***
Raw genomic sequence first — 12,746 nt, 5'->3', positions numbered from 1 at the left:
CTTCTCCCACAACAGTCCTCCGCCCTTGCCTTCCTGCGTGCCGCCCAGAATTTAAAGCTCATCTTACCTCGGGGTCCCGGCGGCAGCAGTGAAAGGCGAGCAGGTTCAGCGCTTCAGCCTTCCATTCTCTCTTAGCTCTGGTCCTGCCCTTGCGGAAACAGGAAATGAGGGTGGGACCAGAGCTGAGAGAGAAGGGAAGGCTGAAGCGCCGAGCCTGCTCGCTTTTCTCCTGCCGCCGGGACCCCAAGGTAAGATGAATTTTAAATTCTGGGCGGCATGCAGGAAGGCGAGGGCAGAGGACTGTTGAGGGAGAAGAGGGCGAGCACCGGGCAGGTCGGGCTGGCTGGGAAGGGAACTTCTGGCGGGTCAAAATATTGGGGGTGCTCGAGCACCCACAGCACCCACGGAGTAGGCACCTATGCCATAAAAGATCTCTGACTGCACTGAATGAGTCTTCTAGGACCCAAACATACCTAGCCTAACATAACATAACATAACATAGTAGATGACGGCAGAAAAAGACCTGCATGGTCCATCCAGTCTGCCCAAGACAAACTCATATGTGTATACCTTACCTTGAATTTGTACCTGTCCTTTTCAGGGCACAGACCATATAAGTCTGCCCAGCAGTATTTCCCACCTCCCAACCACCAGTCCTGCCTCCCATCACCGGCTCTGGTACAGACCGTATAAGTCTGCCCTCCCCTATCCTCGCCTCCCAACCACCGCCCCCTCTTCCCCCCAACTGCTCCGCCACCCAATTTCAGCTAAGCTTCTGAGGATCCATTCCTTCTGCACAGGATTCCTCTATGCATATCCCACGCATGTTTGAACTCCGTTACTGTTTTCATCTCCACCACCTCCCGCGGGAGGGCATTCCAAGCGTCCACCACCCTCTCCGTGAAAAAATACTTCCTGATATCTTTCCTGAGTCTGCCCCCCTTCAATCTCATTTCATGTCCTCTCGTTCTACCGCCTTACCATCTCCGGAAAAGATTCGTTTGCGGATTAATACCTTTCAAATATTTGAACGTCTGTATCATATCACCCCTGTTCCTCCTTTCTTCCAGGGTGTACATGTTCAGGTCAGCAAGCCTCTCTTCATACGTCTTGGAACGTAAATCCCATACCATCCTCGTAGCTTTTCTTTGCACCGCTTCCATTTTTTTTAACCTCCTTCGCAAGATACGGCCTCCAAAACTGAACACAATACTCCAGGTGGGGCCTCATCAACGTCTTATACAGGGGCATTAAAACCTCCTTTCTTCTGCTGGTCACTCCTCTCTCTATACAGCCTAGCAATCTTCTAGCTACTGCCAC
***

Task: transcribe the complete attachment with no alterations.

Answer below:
Raw genomic sequence first — 12,746 nt, 5'->3', positions numbered from 1 at the left:
CTTCTCCCACAACAGTCCTCCGCCCTTGCCTTCCTGCGTGCCGCCCAGAATTTAAAGCTCATCTTACCTCGGGGTCCCGGCGGCAGCAGTGAAAGGCGAGCAGGTTCAGCGCTTCAGCCTTCCATTCTCTCTTAGCTCTGGTCCTGCCCTTGCGGAAACAGGAAATGAGGGTGGGACCAGAGCTGAGAGAGAAGGGAAGGCTGAAGCGCCGAGCCTGCTCGCTTTTCTCCTGCCGCCGGGACCCCAAGGTAAGATGAATTTTAAATTCTGGGCGGCATGCAGGAAGGCGAGGGCAGAGGACTGTTGAGGGAGAAGAGGGCGAGCACCGGGCAGGTCGGGCTGGCTGGGAAGGGAACTTCTGGCGGGTCAAAATATTGGGGGTGCTCGAGCACCCACAGCACCCACGGAGTAGGCACCTATGCCATAAAAGATCTCTGACTGCACTGAATGAGTCTTCTAGGACCCAAACATACCTAGCCTAACATAACATAACATAACATAGTAGATGACGGCAGAAAAAGACCTGCATGGTCCATCCAGTCTGCCCAAGACAAACTCATATGTGTATACCTTACCTTGAATTTGTACCTGTCCTTTTCAGGGCACAGACCATATAAGTCTGCCCAGCAGTATTTCCCACCTCCCAACCACCAGTCCTGCCTCCCATCACCGGCTCTGGTACAGACCGTATAAGTCTGCCCTCCCCTATCCTCGCCTCCCAACCACCGCCCCCTCTTCCCCCCAACTGCTCCGCCACCCAATTTCAGCTAAGCTTCTGAGGATCCATTCCTTCTGCACAGGATTCCTCTATGCATATCCCACGCATGTTTGAACTCCGTTACTGTTTTCATCTCCACCACCTCCCGCGGGAGGGCATTCCAAGCGTCCACCACCCTCTCCGTGAAAAAATACTTCCTGATATCTTTCCTGAGTCTGCCCCCCTTCAATCTCATTTCATGTCCTCTCGTTCTACCGCCTTACCATCTCCGGAAAAGATTCGTTTGCGGATTAATACCTTTCAAATATTTGAACGTCTGTATCATATCACCCCTGTTCCTCCTTTCTTCCAGGGTGTACATGTTCAGGTCAGCAAGCCTCTCTTCATACGTCTTGGAACGTAAATCCCATACCATCCTCGTAGCTTTTCTTTGCACCGCTTCCATTTTTTTTAACCTCCTTCGCAAGATACGGCCTCCAAAACTGAACACAATACTCCAGGTGGGGCCTCATCAACGTCTTATACAGGGGCATTAAAACCTCCTTTCTTCTGCTGGTCACTCCTCTCTCTATACAGCCTAGCAATCTTCTAGCTACTGCCAC